The Winners of the 2017 National Book Awards

Sarah Harrison Smith on November 16, 2017
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NBA.gifLast night, at the 2017 National Book Awards ceremony in New York, judges announced the winners of the annual prize in four categories: Young People's Literature, Poetry, Nonfiction, and Fiction. The evening began with two lifetime achievement awards. President Bill Clinton presented the first to Dick Robinson, President and CEO of Scholastic, for his committment to children’s literacy. The second, presented by actress Anne Hathaway, went to Annie Proulx, author of the story “Brokeback Mountain,” which was made into a film in which Ms. Hathaway starred, and novels including The Shipping News. Accepting the award, Ms. Proulx said, ”I didn’t start writing until I was 58, so if you’ve been thinking about it and putting it off, go ahead.”

Congratulations to all the winners of the 2017 award.

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Far from the Tree, By Robin Benway
HarperTeen/HarperCollins
In their citation, the judges wrote, “ Far from the Tree is the poignant story of three young people discovering the complicated ways that families love. … In Benway’s able hands, readers feast on a big hearted and uplifting story about growing up, daring to count on others and most importantly, having the courage to reveal and embrace our own imperfections.”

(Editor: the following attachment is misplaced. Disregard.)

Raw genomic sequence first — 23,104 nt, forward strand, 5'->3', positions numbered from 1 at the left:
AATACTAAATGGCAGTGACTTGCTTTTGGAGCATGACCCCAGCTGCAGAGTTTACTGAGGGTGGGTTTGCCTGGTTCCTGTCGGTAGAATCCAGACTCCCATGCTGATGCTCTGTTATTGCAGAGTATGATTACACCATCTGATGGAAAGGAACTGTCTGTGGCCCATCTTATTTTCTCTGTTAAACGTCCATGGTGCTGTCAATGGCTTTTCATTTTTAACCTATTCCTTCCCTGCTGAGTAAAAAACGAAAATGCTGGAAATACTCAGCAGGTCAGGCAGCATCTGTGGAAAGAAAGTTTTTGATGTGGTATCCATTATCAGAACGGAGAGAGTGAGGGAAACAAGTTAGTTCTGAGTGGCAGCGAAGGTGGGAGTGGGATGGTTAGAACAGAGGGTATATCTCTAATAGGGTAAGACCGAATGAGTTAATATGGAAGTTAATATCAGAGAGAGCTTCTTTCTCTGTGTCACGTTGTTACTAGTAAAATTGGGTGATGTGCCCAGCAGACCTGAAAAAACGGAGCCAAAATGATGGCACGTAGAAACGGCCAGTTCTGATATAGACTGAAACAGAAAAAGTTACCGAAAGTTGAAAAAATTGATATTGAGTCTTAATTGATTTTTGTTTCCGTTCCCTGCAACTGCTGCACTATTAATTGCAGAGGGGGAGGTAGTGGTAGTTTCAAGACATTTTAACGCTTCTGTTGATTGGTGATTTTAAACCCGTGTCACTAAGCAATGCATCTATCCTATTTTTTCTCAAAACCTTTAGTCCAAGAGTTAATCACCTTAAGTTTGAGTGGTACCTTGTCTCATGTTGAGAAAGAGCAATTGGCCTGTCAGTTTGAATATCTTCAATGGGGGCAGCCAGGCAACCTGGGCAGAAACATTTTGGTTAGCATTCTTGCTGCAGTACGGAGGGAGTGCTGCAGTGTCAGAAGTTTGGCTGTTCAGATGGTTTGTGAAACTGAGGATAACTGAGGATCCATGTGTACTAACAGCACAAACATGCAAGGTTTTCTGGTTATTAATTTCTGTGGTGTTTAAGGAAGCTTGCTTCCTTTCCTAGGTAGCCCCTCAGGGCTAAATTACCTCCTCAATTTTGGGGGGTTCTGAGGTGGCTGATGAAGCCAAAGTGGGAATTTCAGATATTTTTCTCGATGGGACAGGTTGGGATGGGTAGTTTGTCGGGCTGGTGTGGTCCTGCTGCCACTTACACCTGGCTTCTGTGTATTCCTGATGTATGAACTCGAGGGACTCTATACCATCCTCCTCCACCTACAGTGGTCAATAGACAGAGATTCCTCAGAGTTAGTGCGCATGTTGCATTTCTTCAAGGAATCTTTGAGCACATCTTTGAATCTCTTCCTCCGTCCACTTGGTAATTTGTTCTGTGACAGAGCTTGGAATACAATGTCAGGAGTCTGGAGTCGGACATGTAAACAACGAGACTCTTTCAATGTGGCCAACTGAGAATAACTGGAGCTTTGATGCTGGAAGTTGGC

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Half-Light: Collected Poems 1965-2016, by Frank Bidart
Farrar, Straus and Giroux
Of Bidart’s collection, which spans five decades of his work, the judges wrote, “There are multitudes here: personal selves, invented characters, and historical figures worn like overcoats – sometimes disguising, sometimes revealing, but always presented, inhabited as query, as revelation. With mask and mirror, in persona or as confession, these poems present mind and body simultaneously ruthless and vulnerable, as they interrogate the arc of a life, of all lives.”

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The Future Is History: How Totalitarianism Reclaimed Russia, by Masha Gessen
Riverhead Books/ Penguin Random House
In The Future Is History, Gessen charts the effects of changing political leadership on the lives of four Russians who came of age in the 1980s, when Mikhail Gorbachev’s “glasnost” led to increased openness. It was an approach to the West which didn’t last. “Writing with the verve and empathy of a novel and the depth and perspective of an intellectual history, Masha Gessen diagnoses Russian society with ‘recurrent totalitarianism,’ a chronic disease that was once in remission, but has lately resurged.”

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Sing, Unburied, Sing, by Jesmyn Ward
Scribner/ Simon and Schuster
Ward is the first woman to ever receive the National Book Award for fiction twice – her novel Salvage the Bones won in 2011. In their citation, the judges wrote that “ Sing, Unburied, Sing is a narrative so beautifully taut and heartbreakingly eloquent that it stops the breath. Through fully imagined characters both living and dead, this road novel moves beyond the road into the bigger story of what it means to be an American in the rural south both now and decades before this moment.” Sing, Unburied, Sing, was an Amazon Best of the Month pick for September 2017.


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